dc.languageengen_HK
dc.publisherCanadian Psychiatric Association. The Journal's web site is located at http://www.cpa-apc.org/Publications/cjpHome.aspen_HK
dc.relation.ispartofCanadian Journal of Psychiatryen_HK
dc.subjectHealth care workersen_HK
dc.subjectHong Kongen_HK
dc.subjectOutbreaken_HK
dc.subjectSevere acute respiratory syndromeen_HK
dc.subjectStressen_HK
dc.subject.meshDisease Outbreaks-
dc.subject.meshHealth Personnel - psychology-
dc.subject.meshSevere Acute Respiratory Syndrome - epidemiology - psychology-
dc.subject.meshSickness Impact Profile-
dc.subject.meshStress Disorders, Post-Traumatic - diagnosis - epidemiology - etiology-
dc.titleImmediate and sustained psychological impact of an emerging infectious disease outbreak on health care workersen_HK
dc.typeArticleen_HK
dc.identifier.emailMcAlonan, GM: mcalonan@hkucc.hku.hken_HK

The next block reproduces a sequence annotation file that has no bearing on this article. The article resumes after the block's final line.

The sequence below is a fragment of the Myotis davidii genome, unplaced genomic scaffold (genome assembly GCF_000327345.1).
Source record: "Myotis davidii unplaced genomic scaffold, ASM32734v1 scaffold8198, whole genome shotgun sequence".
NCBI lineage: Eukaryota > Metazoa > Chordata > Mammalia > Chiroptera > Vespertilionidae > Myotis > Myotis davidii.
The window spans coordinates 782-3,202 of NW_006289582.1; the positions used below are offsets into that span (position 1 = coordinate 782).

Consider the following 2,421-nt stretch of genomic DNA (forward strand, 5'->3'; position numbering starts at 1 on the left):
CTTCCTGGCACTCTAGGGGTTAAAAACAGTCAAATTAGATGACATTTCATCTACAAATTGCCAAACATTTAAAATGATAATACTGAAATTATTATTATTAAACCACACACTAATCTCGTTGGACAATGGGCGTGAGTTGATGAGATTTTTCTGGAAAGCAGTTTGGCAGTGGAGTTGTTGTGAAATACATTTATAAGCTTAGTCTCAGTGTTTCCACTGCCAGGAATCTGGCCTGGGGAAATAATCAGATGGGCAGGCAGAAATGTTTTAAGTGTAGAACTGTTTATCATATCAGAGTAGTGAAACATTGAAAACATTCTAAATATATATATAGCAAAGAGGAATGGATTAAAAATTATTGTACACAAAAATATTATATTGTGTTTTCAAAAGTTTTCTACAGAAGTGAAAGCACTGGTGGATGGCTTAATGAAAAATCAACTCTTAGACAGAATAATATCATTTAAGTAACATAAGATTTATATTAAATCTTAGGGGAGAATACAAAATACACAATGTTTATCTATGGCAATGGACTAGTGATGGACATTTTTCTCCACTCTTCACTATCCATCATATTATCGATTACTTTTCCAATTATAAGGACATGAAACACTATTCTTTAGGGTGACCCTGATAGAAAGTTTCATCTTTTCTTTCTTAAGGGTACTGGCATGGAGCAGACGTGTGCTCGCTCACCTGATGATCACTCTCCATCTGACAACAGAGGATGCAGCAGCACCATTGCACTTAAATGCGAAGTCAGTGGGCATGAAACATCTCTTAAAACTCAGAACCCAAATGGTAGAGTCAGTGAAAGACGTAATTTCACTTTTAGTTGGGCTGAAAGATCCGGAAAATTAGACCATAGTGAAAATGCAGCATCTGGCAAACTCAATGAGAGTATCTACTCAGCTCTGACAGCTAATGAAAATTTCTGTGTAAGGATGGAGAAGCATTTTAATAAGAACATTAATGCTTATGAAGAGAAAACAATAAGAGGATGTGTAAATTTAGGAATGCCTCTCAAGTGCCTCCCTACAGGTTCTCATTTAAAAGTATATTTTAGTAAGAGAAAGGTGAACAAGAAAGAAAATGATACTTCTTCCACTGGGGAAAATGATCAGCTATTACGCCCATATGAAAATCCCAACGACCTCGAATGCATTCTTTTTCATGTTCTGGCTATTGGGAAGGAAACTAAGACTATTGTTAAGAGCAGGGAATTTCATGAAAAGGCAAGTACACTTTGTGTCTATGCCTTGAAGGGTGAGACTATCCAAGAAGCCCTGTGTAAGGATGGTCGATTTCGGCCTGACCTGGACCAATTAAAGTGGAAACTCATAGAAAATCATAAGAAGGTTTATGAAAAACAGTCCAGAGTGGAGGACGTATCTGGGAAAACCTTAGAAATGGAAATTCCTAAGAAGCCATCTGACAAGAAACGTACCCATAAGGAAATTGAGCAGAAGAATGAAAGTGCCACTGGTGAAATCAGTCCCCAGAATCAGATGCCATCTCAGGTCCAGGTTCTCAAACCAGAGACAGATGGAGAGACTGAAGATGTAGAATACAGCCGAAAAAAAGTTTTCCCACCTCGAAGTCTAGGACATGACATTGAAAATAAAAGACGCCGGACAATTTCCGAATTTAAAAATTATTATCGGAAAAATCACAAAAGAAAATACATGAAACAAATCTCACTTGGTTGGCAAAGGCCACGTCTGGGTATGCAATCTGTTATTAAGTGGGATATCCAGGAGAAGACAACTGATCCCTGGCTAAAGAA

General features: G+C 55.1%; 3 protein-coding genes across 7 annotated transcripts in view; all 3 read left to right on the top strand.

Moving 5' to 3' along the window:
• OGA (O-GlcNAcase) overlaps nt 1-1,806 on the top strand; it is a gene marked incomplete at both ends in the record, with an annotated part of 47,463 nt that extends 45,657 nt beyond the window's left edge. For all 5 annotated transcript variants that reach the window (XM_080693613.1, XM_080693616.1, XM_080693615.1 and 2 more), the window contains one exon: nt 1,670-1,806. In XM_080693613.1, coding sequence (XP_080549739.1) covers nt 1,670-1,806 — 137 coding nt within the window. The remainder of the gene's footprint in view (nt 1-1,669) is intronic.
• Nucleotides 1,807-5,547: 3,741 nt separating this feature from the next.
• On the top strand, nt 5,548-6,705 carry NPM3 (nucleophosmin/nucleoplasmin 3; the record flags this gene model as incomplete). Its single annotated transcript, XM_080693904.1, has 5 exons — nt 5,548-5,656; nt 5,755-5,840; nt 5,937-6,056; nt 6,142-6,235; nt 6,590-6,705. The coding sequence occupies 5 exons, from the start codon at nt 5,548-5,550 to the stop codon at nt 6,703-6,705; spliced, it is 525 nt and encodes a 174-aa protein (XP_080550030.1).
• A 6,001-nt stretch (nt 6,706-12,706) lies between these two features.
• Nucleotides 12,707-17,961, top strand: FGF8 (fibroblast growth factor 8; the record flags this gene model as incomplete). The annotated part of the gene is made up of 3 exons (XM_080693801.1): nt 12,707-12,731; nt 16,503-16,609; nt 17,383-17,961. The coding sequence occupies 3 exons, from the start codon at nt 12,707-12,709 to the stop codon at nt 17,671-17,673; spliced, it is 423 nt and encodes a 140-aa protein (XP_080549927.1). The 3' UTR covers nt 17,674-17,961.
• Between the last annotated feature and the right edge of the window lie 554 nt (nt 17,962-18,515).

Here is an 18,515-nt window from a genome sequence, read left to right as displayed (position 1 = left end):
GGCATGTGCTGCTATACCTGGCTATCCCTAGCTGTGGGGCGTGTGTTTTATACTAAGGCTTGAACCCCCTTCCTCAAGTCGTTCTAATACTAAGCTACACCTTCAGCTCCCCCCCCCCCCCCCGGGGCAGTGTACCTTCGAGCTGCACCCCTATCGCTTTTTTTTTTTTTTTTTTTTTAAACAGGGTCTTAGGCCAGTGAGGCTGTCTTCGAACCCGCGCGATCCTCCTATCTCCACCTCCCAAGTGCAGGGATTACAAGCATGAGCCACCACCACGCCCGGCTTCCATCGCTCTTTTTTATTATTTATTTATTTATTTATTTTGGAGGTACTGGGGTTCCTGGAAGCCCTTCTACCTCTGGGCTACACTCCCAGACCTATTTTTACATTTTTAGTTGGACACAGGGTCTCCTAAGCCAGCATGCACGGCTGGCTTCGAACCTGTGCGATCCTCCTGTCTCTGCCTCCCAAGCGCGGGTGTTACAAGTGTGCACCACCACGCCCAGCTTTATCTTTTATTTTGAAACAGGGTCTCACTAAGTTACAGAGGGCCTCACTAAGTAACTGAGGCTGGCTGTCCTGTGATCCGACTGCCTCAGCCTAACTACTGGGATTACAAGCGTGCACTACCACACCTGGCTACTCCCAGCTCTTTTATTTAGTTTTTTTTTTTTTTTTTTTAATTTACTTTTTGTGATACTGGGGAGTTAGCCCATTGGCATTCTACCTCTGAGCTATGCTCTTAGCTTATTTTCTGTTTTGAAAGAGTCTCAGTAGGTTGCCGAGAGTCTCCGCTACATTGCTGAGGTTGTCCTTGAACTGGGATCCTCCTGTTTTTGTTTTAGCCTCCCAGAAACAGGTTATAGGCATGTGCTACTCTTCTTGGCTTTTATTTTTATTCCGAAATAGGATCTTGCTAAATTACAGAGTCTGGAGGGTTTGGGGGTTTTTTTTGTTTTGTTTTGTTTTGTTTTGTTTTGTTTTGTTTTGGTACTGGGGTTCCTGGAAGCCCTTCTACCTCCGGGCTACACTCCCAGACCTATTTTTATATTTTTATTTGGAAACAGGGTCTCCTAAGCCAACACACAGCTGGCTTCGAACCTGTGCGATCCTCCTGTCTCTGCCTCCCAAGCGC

dc.identifier.emailLee, AM: amlee@hku.hken_HK
dc.identifier.emailCheung, C: charlton@hkucc.hku.hken_HK
dc.identifier.emailSham, PC: pcsham@hku.hken_HK
dc.identifier.emailChua, SE: sechua@hku.hken_HK
dc.identifier.authorityMcAlonan, GM=rp00475en_HK
dc.identifier.authorityLee, AM=rp00483en_HK
dc.identifier.authorityCheung, C=rp01574en_HK
dc.identifier.authoritySham, PC=rp00459en_HK
dc.identifier.authorityChua, SE=rp00438en_HK
dc.description.naturelink_to_subscribed_fulltext-
dc.identifier.pmid17500305en_HK
dc.identifier.scopuseid_2-s2.0-34248360776en_HK
dc.identifier.hkuros162793en_HK
dc.relation.referenceshttp://www.scopus.com/mlt/select.url?eid=2-s2.0-34248360776&selection=ref&src=s&origin=recordpageen_HK
dc.identifier.volume52en_HK
dc.identifier.issue4en_HK
dc.identifier.spage241en_HK
dc.identifier.epage247en_HK
dc.identifier.isiWOS:000246061600006-
dc.publisher.placeCanadaen_HK
dc.identifier.scopusauthoridMcAlonan, GM=6603123011en_HK
dc.identifier.scopusauthoridLee, AM=7405629831en_HK
dc.identifier.scopusauthoridCheung, V=7005439024en_HK
dc.identifier.scopusauthoridCheung, C=7202061845en_HK
dc.identifier.scopusauthoridTsang, KWT=7201555024en_HK
dc.identifier.scopusauthoridSham, PC=34573429300en_HK
dc.identifier.scopusauthoridChua, SE=7201550427en_HK
dc.identifier.scopusauthoridWong, JGWS=7404435750en_HK